Swimming as Zora Link rarely, if ever, feels good. Rolling as a Goron is only fun in open areas. When the game makes you try to be precise with it, it’s awful. Link and Deku Link are pretty cool though. But that’s 2 of the 4 forms. Half of what you can do in this game isn’t fun to control. The Zora Cutters fly out at weird angles, making them an exercise in frustration to use. Goron Link’s melee attacks can’t hit bushes right in front of him half the time. And what’s with the ridiculous butt thrust? Why does the camera get all wiggly when he does it? Is that supposed to be funny?

The good stuff

Okay, I went down a pretty negative hole there, and I’m sorry. Let’s switch gears and talk about the good stuff. I’ve talked to a bunch of people who love this game, and almost everyone mentions how the game feels alive. How everyone’s stories have meaning. I feel like understanding this is the key to understanding why people truly love this game.

My first time through, I didn’t get all of the masks. Doing so felt like a supreme waste of time, and all the waiting around wasn’t very fun, so I skipped it. This time through, I played with my son who was bent on getting the Fierce Deity mask, which meant getting every mask. This in turn meant interacting with all the NPCs.

In a few cases, this was indeed a rewarding experience. The dancing guy who wanted me to pass on his sweet dance moves was cool. The dude trying to break the boulder on the path was neat. Even parts of the Kafei experience (more on that in a bit) were very interesting and human. Too many of them though, felt pointless.

The characters themselves had a lot of personality, and I can certainly appreciate that. The whole thing with Kafei is super interesting, and somewhat well put together. I don’t really like that you have to wear a stupid-looking mask of Kafei to get people to talk to you about him, but seeing the people who are afraid of dying, seeing the people who decide to stay and face their end, it’s all very effective. The trouble though, comes from the tedium of having to sit through this sequence multiple times if you make a mistake, or if you want to see a different outcome. I messed up during the trap sequence right at the end once and had to run through the whole thing again to get the mask. Then I had to run through the whole thing a THIRD time to get the bottle. As good as the other stuff is, that really sucks the fun out of the experience.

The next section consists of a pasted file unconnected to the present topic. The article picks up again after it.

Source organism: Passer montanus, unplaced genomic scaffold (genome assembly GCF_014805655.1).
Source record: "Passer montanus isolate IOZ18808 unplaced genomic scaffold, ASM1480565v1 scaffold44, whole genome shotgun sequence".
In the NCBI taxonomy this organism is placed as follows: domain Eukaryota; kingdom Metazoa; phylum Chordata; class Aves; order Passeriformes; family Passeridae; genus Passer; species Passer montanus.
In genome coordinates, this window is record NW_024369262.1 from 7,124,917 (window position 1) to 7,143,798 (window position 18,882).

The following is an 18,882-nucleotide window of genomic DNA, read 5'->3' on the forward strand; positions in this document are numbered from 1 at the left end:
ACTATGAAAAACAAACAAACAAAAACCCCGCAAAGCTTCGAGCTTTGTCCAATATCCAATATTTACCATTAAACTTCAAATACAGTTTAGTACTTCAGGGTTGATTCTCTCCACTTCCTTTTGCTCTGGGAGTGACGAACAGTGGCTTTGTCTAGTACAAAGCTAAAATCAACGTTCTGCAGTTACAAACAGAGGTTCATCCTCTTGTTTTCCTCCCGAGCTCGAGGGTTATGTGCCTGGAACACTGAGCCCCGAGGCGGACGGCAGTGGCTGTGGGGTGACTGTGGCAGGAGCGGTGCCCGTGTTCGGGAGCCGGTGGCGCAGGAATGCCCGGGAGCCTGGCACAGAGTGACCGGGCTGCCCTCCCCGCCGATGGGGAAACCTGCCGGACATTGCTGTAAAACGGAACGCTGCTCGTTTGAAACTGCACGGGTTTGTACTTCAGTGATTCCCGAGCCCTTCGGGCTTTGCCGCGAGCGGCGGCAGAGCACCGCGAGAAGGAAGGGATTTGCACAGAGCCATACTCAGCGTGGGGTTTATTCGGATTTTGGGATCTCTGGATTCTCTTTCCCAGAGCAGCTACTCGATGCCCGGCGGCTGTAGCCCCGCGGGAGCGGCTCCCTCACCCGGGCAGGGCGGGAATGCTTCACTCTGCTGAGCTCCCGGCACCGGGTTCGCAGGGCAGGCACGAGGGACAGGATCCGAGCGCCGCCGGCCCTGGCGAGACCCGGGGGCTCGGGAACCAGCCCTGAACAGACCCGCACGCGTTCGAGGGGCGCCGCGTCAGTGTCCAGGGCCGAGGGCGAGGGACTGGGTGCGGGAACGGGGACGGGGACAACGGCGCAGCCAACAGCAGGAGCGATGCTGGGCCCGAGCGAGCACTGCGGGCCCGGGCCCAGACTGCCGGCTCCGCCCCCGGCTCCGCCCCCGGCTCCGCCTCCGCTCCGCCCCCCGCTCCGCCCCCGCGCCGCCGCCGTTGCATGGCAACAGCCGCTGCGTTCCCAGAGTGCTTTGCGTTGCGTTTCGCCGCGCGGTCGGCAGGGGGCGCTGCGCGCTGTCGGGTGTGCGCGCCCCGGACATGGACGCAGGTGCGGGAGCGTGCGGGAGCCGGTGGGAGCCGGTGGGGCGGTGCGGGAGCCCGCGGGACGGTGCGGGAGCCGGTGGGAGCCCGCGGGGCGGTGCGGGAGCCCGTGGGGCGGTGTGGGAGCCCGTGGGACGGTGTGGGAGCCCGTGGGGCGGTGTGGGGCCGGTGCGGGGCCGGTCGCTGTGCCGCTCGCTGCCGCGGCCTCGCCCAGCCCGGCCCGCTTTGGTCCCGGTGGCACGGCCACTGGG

Still, the bit with the work obsessed postman, the nice Goron whose room you stole sleeping happily outside, and even Kafei himself, were all characters who had a real feeling of life to them, even though they were on specific set paths, and that was pretty unique at the time.

But, they aren’t all like that. The aliens attacking the farm was a tad too silly for my tastes. The skeleton dudes who ask permission to move on got old after the first few of them. The good to bad ratio felt imbalanced to me, and not in a good way. So what is it that I’m missing?

While I understand thinking those story elements and interactions are some of the best in the Zelda series, what I don’t understand is them being good enough to overcome all the other problems the game has, primarily all the tedium, awful camera angles, grotesque artwork, and lack of fun.

Again, I have to say that these are just my opinions. One of the things I find so fascinating about the Zelda franchise is just how many different people have different favorites. Mine is Wind Waker. Lots of people hate that game. So what do I know?

My question to you, Majora’s Mask fans, is this. If you are someone who loves Majora’s Mask, and you have the time, I would love to know why you love it as much as you do, and how you feel about the issues I have with the game. I may never understand its true brilliance, but I’m always willing to talk about it and learn more. A fresh perspective could be just what I was missing. After all, I’m currently attempting to play through Oracle of Ages for the third time, and this time I think I’ll actually finish it because I think I get it, and I’m having fun. I’d love to love Majora’s Mask someday. Here’s hoping I can.